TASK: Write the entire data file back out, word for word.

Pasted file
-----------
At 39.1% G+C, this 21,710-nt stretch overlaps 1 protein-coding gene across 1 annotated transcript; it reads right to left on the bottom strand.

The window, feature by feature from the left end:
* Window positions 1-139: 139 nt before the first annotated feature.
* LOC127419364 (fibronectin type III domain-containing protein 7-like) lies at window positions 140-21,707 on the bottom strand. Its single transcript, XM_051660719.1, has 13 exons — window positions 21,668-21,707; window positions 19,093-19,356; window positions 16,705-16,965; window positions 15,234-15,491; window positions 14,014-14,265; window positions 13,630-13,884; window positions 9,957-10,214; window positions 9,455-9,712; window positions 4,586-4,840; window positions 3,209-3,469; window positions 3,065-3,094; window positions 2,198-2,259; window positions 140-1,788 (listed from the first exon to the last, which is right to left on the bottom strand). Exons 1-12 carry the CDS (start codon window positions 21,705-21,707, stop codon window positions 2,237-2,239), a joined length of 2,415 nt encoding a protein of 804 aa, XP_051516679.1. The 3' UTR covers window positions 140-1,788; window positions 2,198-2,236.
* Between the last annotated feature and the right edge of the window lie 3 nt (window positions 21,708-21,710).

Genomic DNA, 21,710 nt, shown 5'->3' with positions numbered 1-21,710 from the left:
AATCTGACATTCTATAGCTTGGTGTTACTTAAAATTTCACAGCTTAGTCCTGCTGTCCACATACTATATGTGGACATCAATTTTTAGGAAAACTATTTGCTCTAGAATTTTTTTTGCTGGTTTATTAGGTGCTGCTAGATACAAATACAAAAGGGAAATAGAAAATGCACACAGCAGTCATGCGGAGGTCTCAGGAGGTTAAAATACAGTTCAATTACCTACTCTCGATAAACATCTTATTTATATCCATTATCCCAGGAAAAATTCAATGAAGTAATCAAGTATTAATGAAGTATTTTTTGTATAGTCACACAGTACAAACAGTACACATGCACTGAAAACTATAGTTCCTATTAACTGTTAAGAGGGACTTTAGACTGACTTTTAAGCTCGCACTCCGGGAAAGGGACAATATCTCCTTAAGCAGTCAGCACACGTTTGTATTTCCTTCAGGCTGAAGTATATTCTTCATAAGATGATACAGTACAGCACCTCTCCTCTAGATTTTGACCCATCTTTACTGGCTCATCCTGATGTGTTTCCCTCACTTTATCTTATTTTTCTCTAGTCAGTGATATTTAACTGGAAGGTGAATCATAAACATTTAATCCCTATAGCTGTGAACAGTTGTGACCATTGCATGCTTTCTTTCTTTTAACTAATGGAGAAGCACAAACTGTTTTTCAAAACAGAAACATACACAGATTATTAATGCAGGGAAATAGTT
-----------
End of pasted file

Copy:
At 39.1% G+C, this 21,710-nt stretch overlaps 1 protein-coding gene across 1 annotated transcript; it reads right to left on the bottom strand.

The window, feature by feature from the left end:
* Window positions 1-139: 139 nt before the first annotated feature.
* LOC127419364 (fibronectin type III domain-containing protein 7-like) lies at window positions 140-21,707 on the bottom strand. Its single transcript, XM_051660719.1, has 13 exons — window positions 21,668-21,707; window positions 19,093-19,356; window positions 16,705-16,965; window positions 15,234-15,491; window positions 14,014-14,265; window positions 13,630-13,884; window positions 9,957-10,214; window positions 9,455-9,712; window positions 4,586-4,840; window positions 3,209-3,469; window positions 3,065-3,094; window positions 2,198-2,259; window positions 140-1,788 (listed from the first exon to the last, which is right to left on the bottom strand). Exons 1-12 carry the CDS (start codon window positions 21,705-21,707, stop codon window positions 2,237-2,239), a joined length of 2,415 nt encoding a protein of 804 aa, XP_051516679.1. The 3' UTR covers window positions 140-1,788; window positions 2,198-2,236.
* Between the last annotated feature and the right edge of the window lie 3 nt (window positions 21,708-21,710).

Genomic DNA, 21,710 nt, shown 5'->3' with positions numbered 1-21,710 from the left:
AATCTGACATTCTATAGCTTGGTGTTACTTAAAATTTCACAGCTTAGTCCTGCTGTCCACATACTATATGTGGACATCAATTTTTAGGAAAACTATTTGCTCTAGAATTTTTTTTGCTGGTTTATTAGGTGCTGCTAGATACAAATACAAAAGGGAAATAGAAAATGCACACAGCAGTCATGCGGAGGTCTCAGGAGGTTAAAATACAGTTCAATTACCTACTCTCGATAAACATCTTATTTATATCCATTATCCCAGGAAAAATTCAATGAAGTAATCAAGTATTAATGAAGTATTTTTTGTATAGTCACACAGTACAAACAGTACACATGCACTGAAAACTATAGTTCCTATTAACTGTTAAGAGGGACTTTAGACTGACTTTTAAGCTCGCACTCCGGGAAAGGGACAATATCTCCTTAAGCAGTCAGCACACGTTTGTATTTCCTTCAGGCTGAAGTATATTCTTCATAAGATGATACAGTACAGCACCTCTCCTCTAGATTTTGACCCATCTTTACTGGCTCATCCTGATGTGTTTCCCTCACTTTATCTTATTTTTCTCTAGTCAGTGATATTTAACTGGAAGGTGAATCATAAACATTTAATCCCTATAGCTGTGAACAGTTGTGACCATTGCATGCTTTCTTTCTTTTAACTAATGGAGAAGCACAAACTGTTTTTCAAAACAGAAACATACACAGATTATTAATGCAGGGAAATAGTT